Tomas Bruginski de Paula is a director with the Company for Partnerships in Brazil. He believes that one of the biggest challenges comes down to government capability and capacity to plan and assess projects properly. “We’ve had a long period of very unstable investment into infrastructure in Brazil,” he said, “and that often means that we don’t have a stable enough pipeline to maintain and improve those capabilities.”
Bridget Rosewell is a UK infrastructure advisor and commissioner for the National Infrastructure Commission. “The UK has a fairly mature assessment process,” she says, “but what is not being well addressed, is the role that infrastructure plays in a changing economy. People seem to understand that infrastructure matters and that it contributes to growth in the economy. What we haven’t yet pinned down is how we rationalise decisions differently as a result.”
Political influences can also play a significant role in infrastructure investment decisions. KPMG stated that many of the UK’s most controversial projects, with large costs or environmental impacts, have often been delayed to suit the political calendar.
William Dachs is the Chief Operating Officer of the Gautrain Management Agency in South Africa and said that, even if you wanted to, you can’t take politics out of the equation.
“Any manager operating in the infrastructure space must have political support. But what needs to stop are the sudden changes that often come from a change of party or policy,” Dachs stated. “Once the planning has led to an investment decision, these decisions must be honoured in the same way as a contractual agreement and that’s not always the case when politics is involved.”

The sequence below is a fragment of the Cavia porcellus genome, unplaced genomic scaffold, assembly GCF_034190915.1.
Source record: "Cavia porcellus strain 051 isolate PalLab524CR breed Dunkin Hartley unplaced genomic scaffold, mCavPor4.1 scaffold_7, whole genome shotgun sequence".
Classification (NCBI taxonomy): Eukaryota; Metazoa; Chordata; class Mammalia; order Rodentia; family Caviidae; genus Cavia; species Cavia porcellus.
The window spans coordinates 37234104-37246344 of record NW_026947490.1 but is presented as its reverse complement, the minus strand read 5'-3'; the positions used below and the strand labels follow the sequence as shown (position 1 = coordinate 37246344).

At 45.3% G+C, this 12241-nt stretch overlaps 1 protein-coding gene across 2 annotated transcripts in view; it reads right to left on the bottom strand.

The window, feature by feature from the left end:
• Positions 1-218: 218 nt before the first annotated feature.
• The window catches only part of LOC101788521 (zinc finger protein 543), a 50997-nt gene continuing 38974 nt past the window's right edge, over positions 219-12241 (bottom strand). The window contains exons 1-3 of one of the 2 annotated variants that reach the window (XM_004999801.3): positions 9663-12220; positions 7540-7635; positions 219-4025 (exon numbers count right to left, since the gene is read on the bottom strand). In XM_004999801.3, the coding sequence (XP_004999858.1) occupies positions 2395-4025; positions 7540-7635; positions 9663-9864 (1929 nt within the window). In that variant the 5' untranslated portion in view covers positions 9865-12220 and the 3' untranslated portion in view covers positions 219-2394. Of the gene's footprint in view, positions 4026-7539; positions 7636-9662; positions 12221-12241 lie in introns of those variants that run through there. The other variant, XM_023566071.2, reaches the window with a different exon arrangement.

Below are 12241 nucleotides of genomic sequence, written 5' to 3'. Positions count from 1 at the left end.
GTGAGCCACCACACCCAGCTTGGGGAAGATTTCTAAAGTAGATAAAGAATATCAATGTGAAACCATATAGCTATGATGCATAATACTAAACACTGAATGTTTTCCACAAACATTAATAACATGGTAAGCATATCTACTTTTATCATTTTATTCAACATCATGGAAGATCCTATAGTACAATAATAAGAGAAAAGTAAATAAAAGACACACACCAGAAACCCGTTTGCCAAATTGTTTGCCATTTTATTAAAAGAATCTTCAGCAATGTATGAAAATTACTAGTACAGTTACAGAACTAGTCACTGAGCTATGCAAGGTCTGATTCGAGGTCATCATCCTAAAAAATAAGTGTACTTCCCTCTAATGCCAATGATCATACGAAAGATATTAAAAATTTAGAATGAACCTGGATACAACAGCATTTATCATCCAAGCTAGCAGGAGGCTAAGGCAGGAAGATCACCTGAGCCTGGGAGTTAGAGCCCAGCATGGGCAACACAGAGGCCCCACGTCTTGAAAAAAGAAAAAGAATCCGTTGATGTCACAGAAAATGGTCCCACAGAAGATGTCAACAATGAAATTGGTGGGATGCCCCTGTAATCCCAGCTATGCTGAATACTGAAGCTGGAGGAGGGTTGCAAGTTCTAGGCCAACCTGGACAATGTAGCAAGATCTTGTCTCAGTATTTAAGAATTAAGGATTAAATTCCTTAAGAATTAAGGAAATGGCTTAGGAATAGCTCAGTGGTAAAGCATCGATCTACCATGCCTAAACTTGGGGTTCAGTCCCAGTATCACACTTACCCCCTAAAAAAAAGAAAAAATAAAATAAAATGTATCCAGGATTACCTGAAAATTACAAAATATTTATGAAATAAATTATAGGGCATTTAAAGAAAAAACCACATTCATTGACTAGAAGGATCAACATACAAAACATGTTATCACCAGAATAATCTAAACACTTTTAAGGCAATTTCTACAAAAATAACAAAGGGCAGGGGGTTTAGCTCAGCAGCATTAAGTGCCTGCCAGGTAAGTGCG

Tomas Bruginski de Paula is also in agreement: “Prioritising investments requires a view of what you want to offer the next generation and that’s a political decision. The problem comes when politics starts to interfere with the details. You need to focus on finding the best technical approach to the project, maybe make minor adjustments based on relevant political issues, but the core decisions - including scope and financing - must be technical ones.”
“I actually believe we need to find a model where political engagement is more incorporated than it is today,” Rosewell concluded.
Time to rethink
Lewis Atter and Said Hirsh work for KPMG in the UK and Australia. “If everyone agrees that investment into infrastructure drives economic growth, then why are decisions being made without a view on the true economic value that those investments deliver?,” they asked. “And, without these considerations, how is anyone effectively prioritising their investments to ensure they are putting the right money in the right places to achieve their economic objectives?”
KPMG says that it hoped its report would prompt governments to re-evaluate their current approaches to project appraisal and prioritisation; as well as providing project owners and sponsors with valuable insights of how to demonstrate the true value of their projects to investors, governments and users.
“It’s time to rethink the way we appraise and prioritise infrastructure,” Atter and Hirsh said, “and forge better links between decision making, growth and thus the revenues that ultimately pay for what is built.”